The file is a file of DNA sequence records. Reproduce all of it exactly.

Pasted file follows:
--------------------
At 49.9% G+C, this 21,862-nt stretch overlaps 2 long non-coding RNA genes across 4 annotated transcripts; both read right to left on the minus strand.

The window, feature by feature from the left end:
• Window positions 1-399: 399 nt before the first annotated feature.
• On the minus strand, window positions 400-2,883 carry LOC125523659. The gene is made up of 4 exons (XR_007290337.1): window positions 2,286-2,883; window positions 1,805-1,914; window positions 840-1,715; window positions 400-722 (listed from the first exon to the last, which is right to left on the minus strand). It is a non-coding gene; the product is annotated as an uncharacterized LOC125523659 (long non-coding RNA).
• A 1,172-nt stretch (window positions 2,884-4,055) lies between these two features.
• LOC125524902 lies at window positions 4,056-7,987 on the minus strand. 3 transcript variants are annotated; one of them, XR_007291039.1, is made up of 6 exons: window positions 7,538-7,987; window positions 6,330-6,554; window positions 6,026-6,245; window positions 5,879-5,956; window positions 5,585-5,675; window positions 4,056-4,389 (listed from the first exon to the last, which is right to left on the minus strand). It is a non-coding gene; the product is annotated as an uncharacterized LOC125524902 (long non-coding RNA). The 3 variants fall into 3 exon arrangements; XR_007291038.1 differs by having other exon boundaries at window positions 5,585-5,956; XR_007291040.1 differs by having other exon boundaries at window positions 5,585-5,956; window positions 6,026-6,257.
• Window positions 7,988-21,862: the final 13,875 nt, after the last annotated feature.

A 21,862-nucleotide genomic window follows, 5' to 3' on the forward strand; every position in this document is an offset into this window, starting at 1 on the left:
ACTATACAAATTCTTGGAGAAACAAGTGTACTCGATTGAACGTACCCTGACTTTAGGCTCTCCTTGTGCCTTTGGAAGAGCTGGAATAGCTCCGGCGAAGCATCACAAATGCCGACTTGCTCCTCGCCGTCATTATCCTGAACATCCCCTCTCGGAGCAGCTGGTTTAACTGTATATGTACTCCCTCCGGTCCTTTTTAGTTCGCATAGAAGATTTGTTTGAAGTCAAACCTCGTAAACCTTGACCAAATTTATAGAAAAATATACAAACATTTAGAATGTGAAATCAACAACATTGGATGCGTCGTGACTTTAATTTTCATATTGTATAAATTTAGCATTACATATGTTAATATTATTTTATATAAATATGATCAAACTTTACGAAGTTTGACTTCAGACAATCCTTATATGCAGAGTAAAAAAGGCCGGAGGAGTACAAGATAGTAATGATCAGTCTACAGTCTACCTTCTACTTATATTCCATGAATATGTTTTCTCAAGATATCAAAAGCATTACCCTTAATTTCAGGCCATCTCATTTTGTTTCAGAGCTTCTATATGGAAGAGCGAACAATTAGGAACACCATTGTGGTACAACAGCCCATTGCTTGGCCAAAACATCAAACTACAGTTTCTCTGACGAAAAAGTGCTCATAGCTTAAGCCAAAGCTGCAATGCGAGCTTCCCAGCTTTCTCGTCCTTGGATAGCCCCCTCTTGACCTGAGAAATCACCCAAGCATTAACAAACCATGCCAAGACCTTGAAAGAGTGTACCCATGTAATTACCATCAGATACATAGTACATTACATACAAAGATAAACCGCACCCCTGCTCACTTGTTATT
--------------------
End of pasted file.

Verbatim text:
At 49.9% G+C, this 21,862-nt stretch overlaps 2 long non-coding RNA genes across 4 annotated transcripts; both read right to left on the minus strand.

The window, feature by feature from the left end:
• Window positions 1-399: 399 nt before the first annotated feature.
• On the minus strand, window positions 400-2,883 carry LOC125523659. The gene is made up of 4 exons (XR_007290337.1): window positions 2,286-2,883; window positions 1,805-1,914; window positions 840-1,715; window positions 400-722 (listed from the first exon to the last, which is right to left on the minus strand). It is a non-coding gene; the product is annotated as an uncharacterized LOC125523659 (long non-coding RNA).
• A 1,172-nt stretch (window positions 2,884-4,055) lies between these two features.
• LOC125524902 lies at window positions 4,056-7,987 on the minus strand. 3 transcript variants are annotated; one of them, XR_007291039.1, is made up of 6 exons: window positions 7,538-7,987; window positions 6,330-6,554; window positions 6,026-6,245; window positions 5,879-5,956; window positions 5,585-5,675; window positions 4,056-4,389 (listed from the first exon to the last, which is right to left on the minus strand). It is a non-coding gene; the product is annotated as an uncharacterized LOC125524902 (long non-coding RNA). The 3 variants fall into 3 exon arrangements; XR_007291038.1 differs by having other exon boundaries at window positions 5,585-5,956; XR_007291040.1 differs by having other exon boundaries at window positions 5,585-5,956; window positions 6,026-6,257.
• Window positions 7,988-21,862: the final 13,875 nt, after the last annotated feature.

A 21,862-nucleotide genomic window follows, 5' to 3' on the forward strand; every position in this document is an offset into this window, starting at 1 on the left:
ACTATACAAATTCTTGGAGAAACAAGTGTACTCGATTGAACGTACCCTGACTTTAGGCTCTCCTTGTGCCTTTGGAAGAGCTGGAATAGCTCCGGCGAAGCATCACAAATGCCGACTTGCTCCTCGCCGTCATTATCCTGAACATCCCCTCTCGGAGCAGCTGGTTTAACTGTATATGTACTCCCTCCGGTCCTTTTTAGTTCGCATAGAAGATTTGTTTGAAGTCAAACCTCGTAAACCTTGACCAAATTTATAGAAAAATATACAAACATTTAGAATGTGAAATCAACAACATTGGATGCGTCGTGACTTTAATTTTCATATTGTATAAATTTAGCATTACATATGTTAATATTATTTTATATAAATATGATCAAACTTTACGAAGTTTGACTTCAGACAATCCTTATATGCAGAGTAAAAAAGGCCGGAGGAGTACAAGATAGTAATGATCAGTCTACAGTCTACCTTCTACTTATATTCCATGAATATGTTTTCTCAAGATATCAAAAGCATTACCCTTAATTTCAGGCCATCTCATTTTGTTTCAGAGCTTCTATATGGAAGAGCGAACAATTAGGAACACCATTGTGGTACAACAGCCCATTGCTTGGCCAAAACATCAAACTACAGTTTCTCTGACGAAAAAGTGCTCATAGCTTAAGCCAAAGCTGCAATGCGAGCTTCCCAGCTTTCTCGTCCTTGGATAGCCCCCTCTTGACCTGAGAAATCACCCAAGCATTAACAAACCATGCCAAGACCTTGAAAGAGTGTACCCATGTAATTACCATCAGATACATAGTACATTACATACAAAGATAAACCGCACCCCTGCTCACTTGTTATT